We know no much things about Jolla UI. They said that it will be different from what we know, and that they want to bring fresh stuff, something different from the old 2003-ish iPhone / Android UI. They also say that their UI will be their differentiation factor.
Actually, they are right to put so much effort on the UI. Apple launched their iPhone with a lot of missing features, but the product was praised for it’s UI. Generally, the UI is the most important component of a device since it is allows users to input orders to the device. A well designed UI have many advantages, including a better efficiency when using a device, or making a device popular.
In my point of view, two main factors makes an UI nice:
Devices, especially in computer sciences, have different levels of intuitivity and efficiency. One of the best example is desktop computers. Desktop computers, including Windows, MacOS, and different flavours of Unix / Linux desktop environments like KDE, Gnome, uses a very familiar set of components, like buttons, radio-buttons and check-boxes, icons. These components can now be considered as very intuitive, thanks to a long process of selection and evolution (the first desktop were introduced in the late 90’s, nearly 30 years ago).
Let’s take the example of the button. This component is used to register actions from an user. Most buttons have a small shadow, and a border, and when clicked, is animated, as if the button was really in 3D, and pressed. The shadow and the border, as well as this animation, are used to indicate that this component can be interacted with, and how it should be used. The fact that the button seems to be in 3D means that it can be pressed, and the only way to press something in a computer is to click on it.
Efficiency is another very important point, that have a tendency of being neglected. Since the beginning of the iPhone, and touch screen phones era, a major reclamation arised from the user community: the need of multitasking. Well, on such a small device, the need to run multiple tasks at the same time is rather limited, but it is for efficiency. Many people don’t want to constantly close and open applications. They might also want to be able to do many things at the same time. Mobile devices often have a very slow internet connection (except in some countries like the USA where 4G is widespread), so users may want to do something else when the page is loading.
This reclamation is still very important because the human being is always active, and hate waiting. And basically, this is for the sake of efficiency. I can see that I’m way more efficient using QNeptunea (Twitter) on my N950 and opening several websites while continuing browsing my twitter feed. Nokia’s Meego was thought for multitask, and is really very efficient.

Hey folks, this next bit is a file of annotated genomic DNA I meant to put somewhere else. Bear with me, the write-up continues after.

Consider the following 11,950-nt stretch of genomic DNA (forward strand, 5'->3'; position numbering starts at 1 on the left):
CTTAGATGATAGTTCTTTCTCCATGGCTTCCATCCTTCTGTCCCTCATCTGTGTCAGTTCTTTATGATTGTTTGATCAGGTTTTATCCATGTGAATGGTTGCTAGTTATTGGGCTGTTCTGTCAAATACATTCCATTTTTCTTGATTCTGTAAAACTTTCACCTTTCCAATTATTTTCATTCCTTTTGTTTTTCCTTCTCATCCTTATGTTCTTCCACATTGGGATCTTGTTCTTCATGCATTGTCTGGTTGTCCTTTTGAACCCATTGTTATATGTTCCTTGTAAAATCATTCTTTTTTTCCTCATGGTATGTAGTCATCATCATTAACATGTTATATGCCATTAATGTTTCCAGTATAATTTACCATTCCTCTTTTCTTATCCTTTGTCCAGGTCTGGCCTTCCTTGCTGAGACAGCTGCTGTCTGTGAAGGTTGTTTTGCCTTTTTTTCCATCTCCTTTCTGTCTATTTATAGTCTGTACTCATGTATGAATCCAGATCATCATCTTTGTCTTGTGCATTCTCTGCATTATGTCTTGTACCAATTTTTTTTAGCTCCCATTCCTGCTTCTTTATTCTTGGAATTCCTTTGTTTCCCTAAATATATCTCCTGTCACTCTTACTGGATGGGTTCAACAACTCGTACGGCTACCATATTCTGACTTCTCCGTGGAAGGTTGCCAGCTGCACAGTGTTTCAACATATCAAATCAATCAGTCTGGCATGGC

What I wonder now is : what is Jolla preparing ? And even more important : is there really room for improving mobile UI ? Because Apple’s design in the iPhone was really nice, and they thought about nearly everything for the mobile form factor. Their UI is both intuitive and efficient … So, is there room for improvement ?
On a smartphone, UI designers don’t have a lot of choice. They cannot display a lot of graphical components for inputs. Unlike the desktop, that have space, and a more precise pointing device (the mouse), the screen of a phone is small, and the pointing device, that is the finger on a capacitive screen, is rather imprecise. Lists of buttons, big sliders and icons are here to stay.
I don”t forsee a huge change in graphical components in Jolla UI. Simply because it is impossible. There is no room for improvements, at least in the graphical components side of the UI. The way to bring something fresh is to see how these components are layouted.
The iPhone introduced the vertical list. Windows Phone tried to take the horizontal swiping in account too, and extended the space for the interface. Android and WP also tried to get rid of the toolbar when possible, by creating a physical back key and, in the case of Android, a menu button. Nokia decided to remove the home button, by bringing the swipe-to-minimize gesture. Obviously, mobile designers were quite creative to improve the user experience on mobile device, but, except in removing toolbars, all the mobile OS use the same layouting, that is, basically, a stack of pages that can be scrolled vertically, or horizontally.
What if Jolla decided to change this paradigmn of cards being piled ? Or what about pushing it more (like the concept I proposed in one of the suggestions for Jolla) ? I think that it is very likely that Jolla is working in this domain.
As I have said before in the example with the twitter client, a good multitasking system on a phone brings a huge boost in efficiency, and except on the N9, I have seen no good implementation. Because most of the manufacturers want to save ressources, and instead of minimizing an app, most mobile OS stop them. But the N9 is a good proof that multitasking can be done in a nice way, without major performances impact.
Althought mobile interface may have reached momentum in intuitiveness, it still lacks a lot of efficiency. Multitask is just one of the components. Other components are also constrains that OS have. iOS, for example, is very limiting on how apps can communicate between each other, as for WP. This implies that some actions are particulary hard to do, like sending a GPS position from maps to a friend on Whatsapp.
My wild guess on Jolla UI is that it won’t be far from Nokia’s Meego. They are going to use Qt, as well as Qt components, that provides a default set of graphical components. But what will their differentiation factor is a greater efficiency. They announced that their task management will be even better than the N9, I hope so, because the only room for improvement in mobile UI is to improve efficiency, that includes improving multitasking.